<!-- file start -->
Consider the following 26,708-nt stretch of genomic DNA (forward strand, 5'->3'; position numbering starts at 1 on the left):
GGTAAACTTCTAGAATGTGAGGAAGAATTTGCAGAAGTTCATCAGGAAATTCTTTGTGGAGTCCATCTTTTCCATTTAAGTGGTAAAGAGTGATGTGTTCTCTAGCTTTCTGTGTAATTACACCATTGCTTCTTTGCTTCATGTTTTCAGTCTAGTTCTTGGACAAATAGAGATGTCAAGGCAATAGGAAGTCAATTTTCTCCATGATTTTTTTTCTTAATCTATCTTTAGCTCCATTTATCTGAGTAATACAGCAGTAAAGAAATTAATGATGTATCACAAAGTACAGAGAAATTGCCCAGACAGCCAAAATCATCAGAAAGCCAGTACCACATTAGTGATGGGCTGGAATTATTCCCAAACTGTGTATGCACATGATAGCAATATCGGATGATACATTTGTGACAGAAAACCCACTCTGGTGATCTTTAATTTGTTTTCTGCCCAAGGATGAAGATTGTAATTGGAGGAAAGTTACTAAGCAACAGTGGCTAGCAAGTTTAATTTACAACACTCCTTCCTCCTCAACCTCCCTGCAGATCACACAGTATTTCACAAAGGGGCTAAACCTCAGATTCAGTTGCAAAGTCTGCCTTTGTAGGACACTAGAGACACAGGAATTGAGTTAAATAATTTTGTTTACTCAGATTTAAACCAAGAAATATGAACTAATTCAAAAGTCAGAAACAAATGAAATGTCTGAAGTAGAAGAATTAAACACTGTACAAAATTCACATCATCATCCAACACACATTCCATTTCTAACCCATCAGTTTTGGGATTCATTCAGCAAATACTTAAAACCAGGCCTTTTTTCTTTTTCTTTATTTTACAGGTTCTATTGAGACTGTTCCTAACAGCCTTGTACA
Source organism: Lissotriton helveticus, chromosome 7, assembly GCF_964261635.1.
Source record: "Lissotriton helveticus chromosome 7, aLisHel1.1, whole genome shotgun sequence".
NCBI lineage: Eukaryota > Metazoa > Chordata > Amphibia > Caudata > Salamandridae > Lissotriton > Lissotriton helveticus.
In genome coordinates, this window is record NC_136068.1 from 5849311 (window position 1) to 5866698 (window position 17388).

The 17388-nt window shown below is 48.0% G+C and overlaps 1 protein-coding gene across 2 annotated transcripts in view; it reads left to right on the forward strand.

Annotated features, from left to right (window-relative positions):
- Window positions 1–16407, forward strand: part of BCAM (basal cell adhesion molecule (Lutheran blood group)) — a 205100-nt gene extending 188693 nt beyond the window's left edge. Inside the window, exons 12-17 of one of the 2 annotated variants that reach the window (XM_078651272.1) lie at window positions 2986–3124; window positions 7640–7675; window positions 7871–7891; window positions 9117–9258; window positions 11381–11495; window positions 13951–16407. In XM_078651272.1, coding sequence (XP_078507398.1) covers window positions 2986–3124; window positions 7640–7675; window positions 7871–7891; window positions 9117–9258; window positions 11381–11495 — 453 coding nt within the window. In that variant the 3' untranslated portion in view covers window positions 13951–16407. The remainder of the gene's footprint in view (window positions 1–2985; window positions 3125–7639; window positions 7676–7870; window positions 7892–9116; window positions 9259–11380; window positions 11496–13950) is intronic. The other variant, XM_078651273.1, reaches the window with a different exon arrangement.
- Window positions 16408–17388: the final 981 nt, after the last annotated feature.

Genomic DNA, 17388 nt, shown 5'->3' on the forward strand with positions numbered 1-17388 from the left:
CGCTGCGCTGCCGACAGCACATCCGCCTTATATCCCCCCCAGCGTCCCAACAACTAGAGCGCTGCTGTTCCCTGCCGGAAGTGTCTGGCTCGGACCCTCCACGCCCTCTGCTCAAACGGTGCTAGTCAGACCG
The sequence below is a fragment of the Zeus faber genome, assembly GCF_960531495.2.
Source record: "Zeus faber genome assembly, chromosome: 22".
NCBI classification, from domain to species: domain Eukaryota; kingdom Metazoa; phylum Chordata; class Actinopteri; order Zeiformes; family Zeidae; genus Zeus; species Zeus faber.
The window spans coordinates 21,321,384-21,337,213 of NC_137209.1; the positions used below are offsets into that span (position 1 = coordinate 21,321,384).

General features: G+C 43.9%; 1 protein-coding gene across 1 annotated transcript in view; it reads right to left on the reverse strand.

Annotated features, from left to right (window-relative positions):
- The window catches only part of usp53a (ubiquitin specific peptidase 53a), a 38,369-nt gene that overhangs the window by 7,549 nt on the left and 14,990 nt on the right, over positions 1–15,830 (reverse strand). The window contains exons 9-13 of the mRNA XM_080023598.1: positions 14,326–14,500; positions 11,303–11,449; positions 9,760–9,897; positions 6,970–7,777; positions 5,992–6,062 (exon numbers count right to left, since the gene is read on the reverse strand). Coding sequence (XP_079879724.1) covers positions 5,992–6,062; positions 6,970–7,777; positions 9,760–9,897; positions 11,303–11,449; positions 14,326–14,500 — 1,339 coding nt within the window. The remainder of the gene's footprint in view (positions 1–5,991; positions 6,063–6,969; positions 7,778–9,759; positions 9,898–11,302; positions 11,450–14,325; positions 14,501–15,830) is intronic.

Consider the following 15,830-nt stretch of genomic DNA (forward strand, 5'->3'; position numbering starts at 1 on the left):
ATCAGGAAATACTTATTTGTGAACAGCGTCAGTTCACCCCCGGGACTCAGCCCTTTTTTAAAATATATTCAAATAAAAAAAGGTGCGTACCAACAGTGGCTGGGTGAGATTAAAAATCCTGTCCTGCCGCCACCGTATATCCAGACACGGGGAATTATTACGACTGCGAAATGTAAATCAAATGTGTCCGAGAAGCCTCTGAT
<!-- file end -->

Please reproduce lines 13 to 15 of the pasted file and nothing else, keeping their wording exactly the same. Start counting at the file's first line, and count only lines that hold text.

The sequence below is a fragment of the Zeus faber genome, assembly GCF_960531495.2.
Source record: "Zeus faber genome assembly, chromosome: 22".
NCBI classification, from domain to species: domain Eukaryota; kingdom Metazoa; phylum Chordata; class Actinopteri; order Zeiformes; family Zeidae; genus Zeus; species Zeus faber.